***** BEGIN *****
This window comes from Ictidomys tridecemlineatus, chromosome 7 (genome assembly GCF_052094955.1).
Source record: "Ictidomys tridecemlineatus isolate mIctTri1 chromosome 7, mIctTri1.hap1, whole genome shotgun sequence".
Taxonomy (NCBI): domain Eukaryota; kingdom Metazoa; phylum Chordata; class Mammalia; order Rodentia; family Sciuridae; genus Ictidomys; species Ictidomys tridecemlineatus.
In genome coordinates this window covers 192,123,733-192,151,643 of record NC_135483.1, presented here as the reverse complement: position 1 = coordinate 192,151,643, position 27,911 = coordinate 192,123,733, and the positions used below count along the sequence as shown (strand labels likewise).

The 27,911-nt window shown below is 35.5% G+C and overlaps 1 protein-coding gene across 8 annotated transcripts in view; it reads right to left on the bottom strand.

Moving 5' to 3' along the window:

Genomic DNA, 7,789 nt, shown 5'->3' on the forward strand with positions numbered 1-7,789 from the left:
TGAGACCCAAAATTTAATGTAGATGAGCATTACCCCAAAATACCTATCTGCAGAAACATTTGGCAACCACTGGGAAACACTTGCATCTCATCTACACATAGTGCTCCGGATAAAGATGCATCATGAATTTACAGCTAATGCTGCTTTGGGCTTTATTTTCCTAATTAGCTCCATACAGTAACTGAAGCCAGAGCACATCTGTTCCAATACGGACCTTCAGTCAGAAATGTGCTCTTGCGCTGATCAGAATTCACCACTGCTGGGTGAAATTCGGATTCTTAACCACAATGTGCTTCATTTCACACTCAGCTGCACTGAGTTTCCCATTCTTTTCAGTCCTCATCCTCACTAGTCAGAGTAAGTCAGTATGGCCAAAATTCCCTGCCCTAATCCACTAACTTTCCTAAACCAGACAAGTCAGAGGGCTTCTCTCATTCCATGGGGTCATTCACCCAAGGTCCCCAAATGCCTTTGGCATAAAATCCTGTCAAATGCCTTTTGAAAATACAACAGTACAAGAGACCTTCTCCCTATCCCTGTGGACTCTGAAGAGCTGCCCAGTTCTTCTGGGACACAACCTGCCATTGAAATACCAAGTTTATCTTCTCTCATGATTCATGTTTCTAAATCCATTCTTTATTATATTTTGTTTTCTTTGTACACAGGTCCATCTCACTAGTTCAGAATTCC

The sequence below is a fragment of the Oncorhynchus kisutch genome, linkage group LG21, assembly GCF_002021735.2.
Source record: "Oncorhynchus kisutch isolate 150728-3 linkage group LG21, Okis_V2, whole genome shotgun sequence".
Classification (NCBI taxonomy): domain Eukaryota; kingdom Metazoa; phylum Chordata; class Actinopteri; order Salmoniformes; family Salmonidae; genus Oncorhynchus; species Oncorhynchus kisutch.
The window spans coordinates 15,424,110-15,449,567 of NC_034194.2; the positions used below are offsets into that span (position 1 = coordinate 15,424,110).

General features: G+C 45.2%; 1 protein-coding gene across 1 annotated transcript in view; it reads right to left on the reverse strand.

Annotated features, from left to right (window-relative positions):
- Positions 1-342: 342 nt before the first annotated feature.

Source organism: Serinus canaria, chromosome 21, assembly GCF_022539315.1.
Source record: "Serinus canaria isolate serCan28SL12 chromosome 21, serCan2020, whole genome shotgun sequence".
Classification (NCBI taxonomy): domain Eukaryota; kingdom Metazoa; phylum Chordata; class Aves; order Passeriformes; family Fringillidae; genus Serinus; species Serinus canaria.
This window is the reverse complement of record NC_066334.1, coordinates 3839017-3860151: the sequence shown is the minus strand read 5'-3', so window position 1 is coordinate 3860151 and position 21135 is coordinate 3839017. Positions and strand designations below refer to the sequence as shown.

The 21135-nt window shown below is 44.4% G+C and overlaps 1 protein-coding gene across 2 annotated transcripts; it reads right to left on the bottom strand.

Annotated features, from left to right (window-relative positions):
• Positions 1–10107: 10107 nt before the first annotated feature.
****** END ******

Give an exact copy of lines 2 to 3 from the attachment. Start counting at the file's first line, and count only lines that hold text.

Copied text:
Source record: "Ictidomys tridecemlineatus isolate mIctTri1 chromosome 7, mIctTri1.hap1, whole genome shotgun sequence".
Taxonomy (NCBI): domain Eukaryota; kingdom Metazoa; phylum Chordata; class Mammalia; order Rodentia; family Sciuridae; genus Ictidomys; species Ictidomys tridecemlineatus.